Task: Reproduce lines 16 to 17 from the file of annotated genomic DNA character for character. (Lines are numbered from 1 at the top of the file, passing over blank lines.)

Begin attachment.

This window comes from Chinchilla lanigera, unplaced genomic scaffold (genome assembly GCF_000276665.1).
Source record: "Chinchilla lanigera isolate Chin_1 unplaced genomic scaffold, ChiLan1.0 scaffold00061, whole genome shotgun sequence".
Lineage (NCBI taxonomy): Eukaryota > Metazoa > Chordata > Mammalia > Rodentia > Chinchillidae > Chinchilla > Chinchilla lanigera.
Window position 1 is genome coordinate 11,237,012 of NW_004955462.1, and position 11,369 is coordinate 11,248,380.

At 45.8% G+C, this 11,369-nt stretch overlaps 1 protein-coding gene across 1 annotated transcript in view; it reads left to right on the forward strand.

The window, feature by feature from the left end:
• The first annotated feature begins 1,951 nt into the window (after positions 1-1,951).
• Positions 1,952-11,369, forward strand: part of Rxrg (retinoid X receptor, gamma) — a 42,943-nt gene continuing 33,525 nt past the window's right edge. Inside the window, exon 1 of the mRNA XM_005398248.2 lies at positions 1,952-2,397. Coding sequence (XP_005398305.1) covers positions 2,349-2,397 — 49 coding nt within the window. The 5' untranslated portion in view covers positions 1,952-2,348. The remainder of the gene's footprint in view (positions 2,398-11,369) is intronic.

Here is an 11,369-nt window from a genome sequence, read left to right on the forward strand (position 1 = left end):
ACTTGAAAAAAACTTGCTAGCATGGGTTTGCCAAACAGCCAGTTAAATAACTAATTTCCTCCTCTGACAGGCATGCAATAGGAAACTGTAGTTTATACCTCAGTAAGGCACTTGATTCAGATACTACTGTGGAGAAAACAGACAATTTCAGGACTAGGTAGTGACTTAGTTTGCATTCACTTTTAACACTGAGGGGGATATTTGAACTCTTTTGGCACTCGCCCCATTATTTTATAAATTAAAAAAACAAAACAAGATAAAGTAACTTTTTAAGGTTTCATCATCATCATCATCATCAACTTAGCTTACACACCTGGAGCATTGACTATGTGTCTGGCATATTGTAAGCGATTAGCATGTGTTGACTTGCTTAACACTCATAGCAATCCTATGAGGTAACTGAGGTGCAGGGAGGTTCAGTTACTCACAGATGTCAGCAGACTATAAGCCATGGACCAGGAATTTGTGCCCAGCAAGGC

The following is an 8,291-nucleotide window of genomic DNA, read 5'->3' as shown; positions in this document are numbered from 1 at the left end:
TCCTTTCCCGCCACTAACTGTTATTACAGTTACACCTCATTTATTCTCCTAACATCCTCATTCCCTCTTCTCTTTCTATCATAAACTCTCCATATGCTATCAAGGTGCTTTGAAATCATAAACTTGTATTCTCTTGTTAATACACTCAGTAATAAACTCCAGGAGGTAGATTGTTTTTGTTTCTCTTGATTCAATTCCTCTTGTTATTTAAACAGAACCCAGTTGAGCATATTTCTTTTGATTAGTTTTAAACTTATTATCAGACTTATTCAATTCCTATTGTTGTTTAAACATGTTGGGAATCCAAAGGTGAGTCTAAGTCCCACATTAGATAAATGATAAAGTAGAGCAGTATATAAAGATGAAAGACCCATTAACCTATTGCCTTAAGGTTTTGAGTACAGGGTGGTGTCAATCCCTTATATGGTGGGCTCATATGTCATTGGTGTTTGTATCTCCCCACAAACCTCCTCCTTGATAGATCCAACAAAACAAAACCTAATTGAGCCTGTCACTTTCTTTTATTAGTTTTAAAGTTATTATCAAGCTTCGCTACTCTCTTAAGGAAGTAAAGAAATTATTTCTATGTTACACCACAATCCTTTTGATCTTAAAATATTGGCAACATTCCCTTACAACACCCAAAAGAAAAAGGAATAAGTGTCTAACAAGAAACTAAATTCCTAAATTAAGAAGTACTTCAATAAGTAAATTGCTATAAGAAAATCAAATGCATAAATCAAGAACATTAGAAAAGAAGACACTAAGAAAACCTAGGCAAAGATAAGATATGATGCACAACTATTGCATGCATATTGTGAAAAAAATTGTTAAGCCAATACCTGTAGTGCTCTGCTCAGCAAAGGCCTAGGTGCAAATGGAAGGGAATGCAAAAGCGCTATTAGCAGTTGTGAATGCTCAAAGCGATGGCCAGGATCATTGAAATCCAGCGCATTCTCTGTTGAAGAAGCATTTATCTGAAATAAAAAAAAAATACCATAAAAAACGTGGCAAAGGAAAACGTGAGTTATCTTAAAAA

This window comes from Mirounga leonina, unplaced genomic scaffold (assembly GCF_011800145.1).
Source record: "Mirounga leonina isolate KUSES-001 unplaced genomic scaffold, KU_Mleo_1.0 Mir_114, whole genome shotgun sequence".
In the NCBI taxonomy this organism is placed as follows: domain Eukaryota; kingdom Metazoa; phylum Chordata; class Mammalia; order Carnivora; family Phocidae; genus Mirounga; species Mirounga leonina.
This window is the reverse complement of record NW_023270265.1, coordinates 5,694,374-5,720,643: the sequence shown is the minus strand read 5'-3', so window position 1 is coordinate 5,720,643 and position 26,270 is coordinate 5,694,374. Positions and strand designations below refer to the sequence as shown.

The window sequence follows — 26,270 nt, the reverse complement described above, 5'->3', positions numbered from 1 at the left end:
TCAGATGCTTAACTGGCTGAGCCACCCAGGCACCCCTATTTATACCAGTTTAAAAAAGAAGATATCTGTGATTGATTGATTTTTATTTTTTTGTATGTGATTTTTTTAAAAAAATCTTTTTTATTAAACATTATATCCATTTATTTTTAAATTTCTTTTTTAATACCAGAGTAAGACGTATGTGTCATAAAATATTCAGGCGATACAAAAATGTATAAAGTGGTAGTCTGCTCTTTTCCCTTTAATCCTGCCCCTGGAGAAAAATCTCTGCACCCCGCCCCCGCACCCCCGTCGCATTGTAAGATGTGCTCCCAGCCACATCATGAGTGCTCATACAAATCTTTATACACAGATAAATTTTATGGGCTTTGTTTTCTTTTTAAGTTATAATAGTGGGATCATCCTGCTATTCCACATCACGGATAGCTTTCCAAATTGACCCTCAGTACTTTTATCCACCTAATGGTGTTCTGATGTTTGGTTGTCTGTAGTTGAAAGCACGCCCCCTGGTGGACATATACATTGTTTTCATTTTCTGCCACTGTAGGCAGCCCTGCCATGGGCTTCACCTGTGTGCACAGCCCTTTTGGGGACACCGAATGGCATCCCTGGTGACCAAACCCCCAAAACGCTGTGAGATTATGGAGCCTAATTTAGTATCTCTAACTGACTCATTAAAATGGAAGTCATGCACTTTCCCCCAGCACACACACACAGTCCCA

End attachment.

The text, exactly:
This window is the reverse complement of record NW_023270265.1, coordinates 5,694,374-5,720,643: the sequence shown is the minus strand read 5'-3', so window position 1 is coordinate 5,720,643 and position 26,270 is coordinate 5,694,374. Positions and strand designations below refer to the sequence as shown.

The window sequence follows — 26,270 nt, the reverse complement described above, 5'->3', positions numbered from 1 at the left end: